As the Congregation reached new heights of success, it also sank to new depths of criminal behavior. As more and more initiates ascended through the ranks, they became a part of the Congregation’s identity theft machine. Remote offices, called “Oneness ranches,” began to spring up in parts of rural America. There, on these plots of land purchased under assumed names or by hastily-constructed shell companies, the more technically-minded of the Congregation’s upper echelons engaged in hacking, phishing, and something called “Jerkling,” a form of fraud that legally requires a degree in forensic accounting to discuss. Pop-up boiler room call centers, dedicated to scam telemarketing and wire fraud, served as temporary bases of operations for the

less technically-skilled members of the cult. 

 DeGroot’s decision to use identity theft as the basis for his cult has long been debated by criminal scholars. Doctor Thomas Cho of the Harvard Divinity school suggests that this reflected DeGroot’s belief in the inherent divinity of humanity and the strange nature of his vision of God. After all, if each of us carries a spark of the divine within us, it may follow that we have the right to be as ineffable, capricious, and destructive as the Oversoul itself. Adam Cheesely, a forensic accountant for the FBI, dismisses this claim, and suggests that the Congregation used identity theft as a way to flex its power, committing fraud in the same way that other cults might stockpile guns. Holly Beech, in her 2016 interview with crime journalist Amanda Lipinski, denies both of these suggestions, and instead argues that Jason DeGroot was out of ideas, operating on short notice, and was high off his balls on cold medicine when he made this decision. 

 Regardless of the reason, the Congregation’s use of identity theft provided the cult with a number of useful tools. First and foremost was its obvious power as a money-making scheme. While estimates are hazy, most experts placed the cult’s revenue from fraud in the hundreds of millions of dollars. This money, when laundered through a variety of businesses and contacts, provided yet another revenue stream for the religion’s financial engine. 

 The Congregation also used its criminal influence as a means of keeping newer recruits in line. When initiates fled the cult during the late 90s and early 2000s, they quickly found their bank accounts drained, their credit ruined, and their social security numbers spray-painted onto billboards throughout their hometown. Those who attempted to help out apostates, including their friends and family, would suffer the same fate. Soon, knowledge of what happened to those who fled Congregation compounds helped lower the annual rate of cult escapees from 124 in 2000 to just fifteen in 2003.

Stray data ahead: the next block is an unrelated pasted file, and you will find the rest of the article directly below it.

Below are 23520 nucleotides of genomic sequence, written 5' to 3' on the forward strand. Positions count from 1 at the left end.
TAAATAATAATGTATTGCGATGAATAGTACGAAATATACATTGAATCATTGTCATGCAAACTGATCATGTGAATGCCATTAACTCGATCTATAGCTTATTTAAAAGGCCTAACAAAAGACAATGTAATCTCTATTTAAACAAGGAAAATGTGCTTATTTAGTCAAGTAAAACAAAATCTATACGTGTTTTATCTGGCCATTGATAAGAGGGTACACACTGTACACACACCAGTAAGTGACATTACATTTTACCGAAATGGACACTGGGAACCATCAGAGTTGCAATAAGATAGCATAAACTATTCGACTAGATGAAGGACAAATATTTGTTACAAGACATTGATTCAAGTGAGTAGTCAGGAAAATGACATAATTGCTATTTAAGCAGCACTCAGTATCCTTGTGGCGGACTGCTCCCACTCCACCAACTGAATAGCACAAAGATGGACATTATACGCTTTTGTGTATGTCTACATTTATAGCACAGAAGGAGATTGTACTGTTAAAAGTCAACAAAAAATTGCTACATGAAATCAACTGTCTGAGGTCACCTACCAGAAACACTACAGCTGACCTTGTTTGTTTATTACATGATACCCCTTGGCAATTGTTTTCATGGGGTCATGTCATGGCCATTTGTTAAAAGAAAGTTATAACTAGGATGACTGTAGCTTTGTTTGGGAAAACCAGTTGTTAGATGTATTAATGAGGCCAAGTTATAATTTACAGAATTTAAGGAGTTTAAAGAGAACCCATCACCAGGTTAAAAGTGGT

The Congregation’s prolific identity theft may have been one of its greatest tools, but it was also the cause of its downfall. The cult’s army of fraudsters, as luck would have it, were held to a strict quota; members of the Congregation’s upper echelons were required to steal a certain number of identities, or a certain amount of money, per week. Should they fail, they risked demotion, or, worse yet, banishment to the Spider Pit, which at this point had become positively saturated with ravenous arachnids. 

 In May of 2009, Maria Laredo, a former technical writer and current Level 15 Evangelist of the Oversoul, had stumbled onto a problem; she was behind on her quota. Unfortunately for Laredo, she worked in one of the Congregation’s call centers in Los Angeles, and had been assigned a part of the phone book which consisted largely of UCLA frat houses. The bulk of her marks thus reported that their names were “Deez Nutz,” and that their social security numbers were “420-69-6969.” Having determined that these personal details were not, in fact, accurate., she grew desperate. 

 Laredo remembered that the Congregation owned Fuzzyfriends. She remembered that Fuzzyfriends was funded primarily by parents who offered up their credit card information in exchange for a moment of respite from their preteen children. What was more, she remembered that she had a friend who worked for the cybersecurity end of Fuzzyfriends’ operations. With these three pieces of information in mind, Laredo called her friend, Gregory Blair, and asked him to do her a favor. Blair provided Laredo with access to the unencypted database of Fuzzyfriends’ financial information, which she used to shore up her numbers. 

 As parent after parent of Fuzzyfriends users received alerts that their identities had been stolen, Mondo Entertainment claimed that they had been hacked by an outside source. The authorities, however began to recognize a pattern. While the Congregation had typically been secretive enough to avoid bringing down the full wrath of the feds, this latest scandal provided the FBI with enough information to begin an investigationA in earnest.